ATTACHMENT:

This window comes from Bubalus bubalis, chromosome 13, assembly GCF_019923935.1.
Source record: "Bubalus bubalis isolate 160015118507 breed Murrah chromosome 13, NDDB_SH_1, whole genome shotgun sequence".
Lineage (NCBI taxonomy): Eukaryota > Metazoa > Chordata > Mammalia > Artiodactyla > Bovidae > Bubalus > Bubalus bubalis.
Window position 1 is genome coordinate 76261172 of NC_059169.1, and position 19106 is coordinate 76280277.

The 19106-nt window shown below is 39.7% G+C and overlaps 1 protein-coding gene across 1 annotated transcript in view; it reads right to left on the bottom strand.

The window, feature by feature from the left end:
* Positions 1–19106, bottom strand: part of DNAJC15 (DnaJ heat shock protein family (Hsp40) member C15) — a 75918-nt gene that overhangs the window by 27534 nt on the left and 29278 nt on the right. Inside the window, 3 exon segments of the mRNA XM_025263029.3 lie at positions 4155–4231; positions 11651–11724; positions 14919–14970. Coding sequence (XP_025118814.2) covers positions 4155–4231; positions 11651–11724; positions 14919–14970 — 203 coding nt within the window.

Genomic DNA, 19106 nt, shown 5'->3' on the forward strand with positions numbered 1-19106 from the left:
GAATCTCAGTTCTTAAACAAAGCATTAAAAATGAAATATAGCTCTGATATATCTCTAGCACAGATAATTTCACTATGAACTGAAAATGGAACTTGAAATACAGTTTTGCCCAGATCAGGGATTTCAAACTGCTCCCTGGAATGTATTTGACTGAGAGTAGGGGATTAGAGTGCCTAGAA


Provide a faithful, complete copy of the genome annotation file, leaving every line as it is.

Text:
This window comes from Bubalus bubalis, chromosome 13, assembly GCF_019923935.1.
Source record: "Bubalus bubalis isolate 160015118507 breed Murrah chromosome 13, NDDB_SH_1, whole genome shotgun sequence".
Lineage (NCBI taxonomy): Eukaryota > Metazoa > Chordata > Mammalia > Artiodactyla > Bovidae > Bubalus > Bubalus bubalis.
Window position 1 is genome coordinate 76261172 of NC_059169.1, and position 19106 is coordinate 76280277.

The 19106-nt window shown below is 39.7% G+C and overlaps 1 protein-coding gene across 1 annotated transcript in view; it reads right to left on the bottom strand.

The window, feature by feature from the left end:
* Positions 1–19106, bottom strand: part of DNAJC15 (DnaJ heat shock protein family (Hsp40) member C15) — a 75918-nt gene that overhangs the window by 27534 nt on the left and 29278 nt on the right. Inside the window, 3 exon segments of the mRNA XM_025263029.3 lie at positions 4155–4231; positions 11651–11724; positions 14919–14970. Coding sequence (XP_025118814.2) covers positions 4155–4231; positions 11651–11724; positions 14919–14970 — 203 coding nt within the window.

Genomic DNA, 19106 nt, shown 5'->3' on the forward strand with positions numbered 1-19106 from the left:
GAATCTCAGTTCTTAAACAAAGCATTAAAAATGAAATATAGCTCTGATATATCTCTAGCACAGATAATTTCACTATGAACTGAAAATGGAACTTGAAATACAGTTTTGCCCAGATCAGGGATTTCAAACTGCTCCCTGGAATGTATTTGACTGAGAGTAGGGGATTAGAGTGCCTAGAA